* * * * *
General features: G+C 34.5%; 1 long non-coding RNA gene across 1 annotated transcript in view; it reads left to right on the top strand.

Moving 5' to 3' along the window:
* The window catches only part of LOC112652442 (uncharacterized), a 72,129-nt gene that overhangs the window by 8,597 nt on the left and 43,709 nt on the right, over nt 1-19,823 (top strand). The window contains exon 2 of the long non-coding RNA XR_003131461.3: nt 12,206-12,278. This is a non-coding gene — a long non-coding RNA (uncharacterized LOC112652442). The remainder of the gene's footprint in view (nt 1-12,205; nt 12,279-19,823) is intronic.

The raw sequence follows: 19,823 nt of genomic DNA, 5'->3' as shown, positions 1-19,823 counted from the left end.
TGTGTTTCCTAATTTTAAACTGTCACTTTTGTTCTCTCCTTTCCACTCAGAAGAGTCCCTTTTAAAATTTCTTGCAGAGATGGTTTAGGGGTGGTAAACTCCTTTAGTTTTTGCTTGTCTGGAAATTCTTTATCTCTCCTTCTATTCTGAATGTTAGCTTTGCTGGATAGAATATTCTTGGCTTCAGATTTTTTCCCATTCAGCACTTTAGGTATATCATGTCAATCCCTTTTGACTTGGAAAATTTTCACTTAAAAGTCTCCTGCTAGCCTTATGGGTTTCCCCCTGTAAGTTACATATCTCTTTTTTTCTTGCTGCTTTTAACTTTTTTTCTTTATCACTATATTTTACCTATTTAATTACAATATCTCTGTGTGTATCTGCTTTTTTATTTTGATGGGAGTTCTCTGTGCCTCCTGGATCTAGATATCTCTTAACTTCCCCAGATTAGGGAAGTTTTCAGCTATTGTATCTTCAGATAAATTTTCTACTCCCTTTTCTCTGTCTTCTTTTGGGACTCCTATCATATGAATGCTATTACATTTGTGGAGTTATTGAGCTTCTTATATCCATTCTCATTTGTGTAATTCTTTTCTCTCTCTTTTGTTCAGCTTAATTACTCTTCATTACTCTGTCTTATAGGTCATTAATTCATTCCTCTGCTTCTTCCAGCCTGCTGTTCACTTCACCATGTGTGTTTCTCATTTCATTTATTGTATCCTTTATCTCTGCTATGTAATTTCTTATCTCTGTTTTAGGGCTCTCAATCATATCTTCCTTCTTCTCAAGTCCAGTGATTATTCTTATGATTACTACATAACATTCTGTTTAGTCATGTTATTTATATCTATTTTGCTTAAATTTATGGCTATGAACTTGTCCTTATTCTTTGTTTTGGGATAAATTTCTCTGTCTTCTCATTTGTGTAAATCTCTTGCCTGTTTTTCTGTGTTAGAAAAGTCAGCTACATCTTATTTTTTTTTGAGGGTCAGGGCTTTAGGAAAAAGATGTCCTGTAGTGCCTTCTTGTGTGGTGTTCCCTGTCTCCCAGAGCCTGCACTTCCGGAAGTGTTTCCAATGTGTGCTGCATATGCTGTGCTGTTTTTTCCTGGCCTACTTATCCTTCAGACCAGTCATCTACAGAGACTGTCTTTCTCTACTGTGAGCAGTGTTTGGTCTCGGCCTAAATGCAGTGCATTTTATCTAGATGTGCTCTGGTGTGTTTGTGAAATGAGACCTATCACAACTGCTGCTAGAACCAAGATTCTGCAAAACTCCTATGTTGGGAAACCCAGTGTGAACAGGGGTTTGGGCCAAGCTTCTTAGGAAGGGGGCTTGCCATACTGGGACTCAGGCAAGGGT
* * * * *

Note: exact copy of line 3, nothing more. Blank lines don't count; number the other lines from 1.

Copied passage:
* The window catches only part of LOC112652442 (uncharacterized), a 72,129-nt gene that overhangs the window by 8,597 nt on the left and 43,709 nt on the right, over nt 1-19,823 (top strand). The window contains exon 2 of the long non-coding RNA XR_003131461.3: nt 12,206-12,278. This is a non-coding gene — a long non-coding RNA (uncharacterized LOC112652442). The remainder of the gene's footprint in view (nt 1-12,205; nt 12,279-19,823) is intronic.